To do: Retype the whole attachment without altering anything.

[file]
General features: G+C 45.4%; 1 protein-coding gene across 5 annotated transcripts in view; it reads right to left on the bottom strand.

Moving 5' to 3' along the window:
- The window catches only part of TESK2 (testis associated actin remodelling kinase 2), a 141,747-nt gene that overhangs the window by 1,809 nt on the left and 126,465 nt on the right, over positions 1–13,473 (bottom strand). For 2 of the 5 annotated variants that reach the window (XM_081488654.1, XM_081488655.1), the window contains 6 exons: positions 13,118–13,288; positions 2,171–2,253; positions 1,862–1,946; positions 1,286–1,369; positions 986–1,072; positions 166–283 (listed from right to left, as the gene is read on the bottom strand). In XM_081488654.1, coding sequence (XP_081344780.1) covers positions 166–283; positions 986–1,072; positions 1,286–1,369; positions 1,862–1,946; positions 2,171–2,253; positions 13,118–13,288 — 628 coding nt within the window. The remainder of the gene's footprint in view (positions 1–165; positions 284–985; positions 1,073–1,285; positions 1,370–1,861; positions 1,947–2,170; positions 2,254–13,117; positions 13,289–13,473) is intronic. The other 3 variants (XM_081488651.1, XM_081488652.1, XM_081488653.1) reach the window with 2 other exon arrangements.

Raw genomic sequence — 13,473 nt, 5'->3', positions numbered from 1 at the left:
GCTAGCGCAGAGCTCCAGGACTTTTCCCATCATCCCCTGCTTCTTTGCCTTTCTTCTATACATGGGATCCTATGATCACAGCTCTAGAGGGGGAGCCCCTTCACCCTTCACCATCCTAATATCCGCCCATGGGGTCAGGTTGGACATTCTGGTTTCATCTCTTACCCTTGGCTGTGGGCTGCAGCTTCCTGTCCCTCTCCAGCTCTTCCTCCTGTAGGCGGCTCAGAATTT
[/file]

General features: G+C 45.4%; 1 protein-coding gene across 5 annotated transcripts in view; it reads right to left on the bottom strand.

Moving 5' to 3' along the window:
- The window catches only part of TESK2 (testis associated actin remodelling kinase 2), a 141,747-nt gene that overhangs the window by 1,809 nt on the left and 126,465 nt on the right, over positions 1–13,473 (bottom strand). For 2 of the 5 annotated variants that reach the window (XM_081488654.1, XM_081488655.1), the window contains 6 exons: positions 13,118–13,288; positions 2,171–2,253; positions 1,862–1,946; positions 1,286–1,369; positions 986–1,072; positions 166–283 (listed from right to left, as the gene is read on the bottom strand). In XM_081488654.1, coding sequence (XP_081344780.1) covers positions 166–283; positions 986–1,072; positions 1,286–1,369; positions 1,862–1,946; positions 2,171–2,253; positions 13,118–13,288 — 628 coding nt within the window. The remainder of the gene's footprint in view (positions 1–165; positions 284–985; positions 1,073–1,285; positions 1,370–1,861; positions 1,947–2,170; positions 2,254–13,117; positions 13,289–13,473) is intronic. The other 3 variants (XM_081488651.1, XM_081488652.1, XM_081488653.1) reach the window with 2 other exon arrangements.

Raw genomic sequence — 13,473 nt, 5'->3', positions numbered from 1 at the left:
GCTAGCGCAGAGCTCCAGGACTTTTCCCATCATCCCCTGCTTCTTTGCCTTTCTTCTATACATGGGATCCTATGATCACAGCTCTAGAGGGGGAGCCCCTTCACCCTTCACCATCCTAATATCCGCCCATGGGGTCAGGTTGGACATTCTGGTTTCATCTCTTACCCTTGGCTGTGGGCTGCAGCTTCCTGTCCCTCTCCAGCTCTTCCTCCTGTAGGCGGCTCAGAATTT